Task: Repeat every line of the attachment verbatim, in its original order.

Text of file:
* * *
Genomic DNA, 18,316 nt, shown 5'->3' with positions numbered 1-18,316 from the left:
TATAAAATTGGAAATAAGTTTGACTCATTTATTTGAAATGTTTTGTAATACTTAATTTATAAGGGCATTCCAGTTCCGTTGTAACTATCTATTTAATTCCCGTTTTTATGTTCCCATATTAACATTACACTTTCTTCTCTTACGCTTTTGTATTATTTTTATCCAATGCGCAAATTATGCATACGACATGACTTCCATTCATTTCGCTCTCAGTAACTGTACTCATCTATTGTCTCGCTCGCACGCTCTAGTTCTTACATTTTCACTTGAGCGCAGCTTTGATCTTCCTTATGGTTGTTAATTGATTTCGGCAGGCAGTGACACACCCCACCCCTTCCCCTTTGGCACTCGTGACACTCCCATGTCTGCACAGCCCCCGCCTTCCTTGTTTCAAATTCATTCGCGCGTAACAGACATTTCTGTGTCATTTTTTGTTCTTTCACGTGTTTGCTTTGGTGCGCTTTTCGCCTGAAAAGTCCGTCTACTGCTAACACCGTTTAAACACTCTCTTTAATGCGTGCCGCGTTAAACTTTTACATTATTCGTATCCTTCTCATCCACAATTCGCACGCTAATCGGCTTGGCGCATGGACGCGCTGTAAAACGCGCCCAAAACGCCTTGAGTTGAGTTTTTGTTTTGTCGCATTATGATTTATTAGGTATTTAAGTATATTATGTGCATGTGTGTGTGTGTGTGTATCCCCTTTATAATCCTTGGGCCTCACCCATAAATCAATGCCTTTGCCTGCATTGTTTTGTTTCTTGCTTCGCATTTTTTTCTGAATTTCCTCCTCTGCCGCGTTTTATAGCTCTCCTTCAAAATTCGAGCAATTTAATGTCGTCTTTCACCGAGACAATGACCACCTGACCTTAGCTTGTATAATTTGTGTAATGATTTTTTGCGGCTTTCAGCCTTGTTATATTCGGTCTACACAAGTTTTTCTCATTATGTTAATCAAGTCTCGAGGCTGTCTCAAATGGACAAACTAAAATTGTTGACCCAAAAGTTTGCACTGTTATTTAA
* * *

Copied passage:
Genomic DNA, 18,316 nt, shown 5'->3' with positions numbered 1-18,316 from the left:
TATAAAATTGGAAATAAGTTTGACTCATTTATTTGAAATGTTTTGTAATACTTAATTTATAAGGGCATTCCAGTTCCGTTGTAACTATCTATTTAATTCCCGTTTTTATGTTCCCATATTAACATTACACTTTCTTCTCTTACGCTTTTGTATTATTTTTATCCAATGCGCAAATTATGCATACGACATGACTTCCATTCATTTCGCTCTCAGTAACTGTACTCATCTATTGTCTCGCTCGCACGCTCTAGTTCTTACATTTTCACTTGAGCGCAGCTTTGATCTTCCTTATGGTTGTTAATTGATTTCGGCAGGCAGTGACACACCCCACCCCTTCCCCTTTGGCACTCGTGACACTCCCATGTCTGCACAGCCCCCGCCTTCCTTGTTTCAAATTCATTCGCGCGTAACAGACATTTCTGTGTCATTTTTTGTTCTTTCACGTGTTTGCTTTGGTGCGCTTTTCGCCTGAAAAGTCCGTCTACTGCTAACACCGTTTAAACACTCTCTTTAATGCGTGCCGCGTTAAACTTTTACATTATTCGTATCCTTCTCATCCACAATTCGCACGCTAATCGGCTTGGCGCATGGACGCGCTGTAAAACGCGCCCAAAACGCCTTGAGTTGAGTTTTTGTTTTGTCGCATTATGATTTATTAGGTATTTAAGTATATTATGTGCATGTGTGTGTGTGTGTGTATCCCCTTTATAATCCTTGGGCCTCACCCATAAATCAATGCCTTTGCCTGCATTGTTTTGTTTCTTGCTTCGCATTTTTTTCTGAATTTCCTCCTCTGCCGCGTTTTATAGCTCTCCTTCAAAATTCGAGCAATTTAATGTCGTCTTTCACCGAGACAATGACCACCTGACCTTAGCTTGTATAATTTGTGTAATGATTTTTTGCGGCTTTCAGCCTTGTTATATTCGGTCTACACAAGTTTTTCTCATTATGTTAATCAAGTCTCGAGGCTGTCTCAAATGGACAAACTAAAATTGTTGACCCAAAAGTTTGCACTGTTATTTAA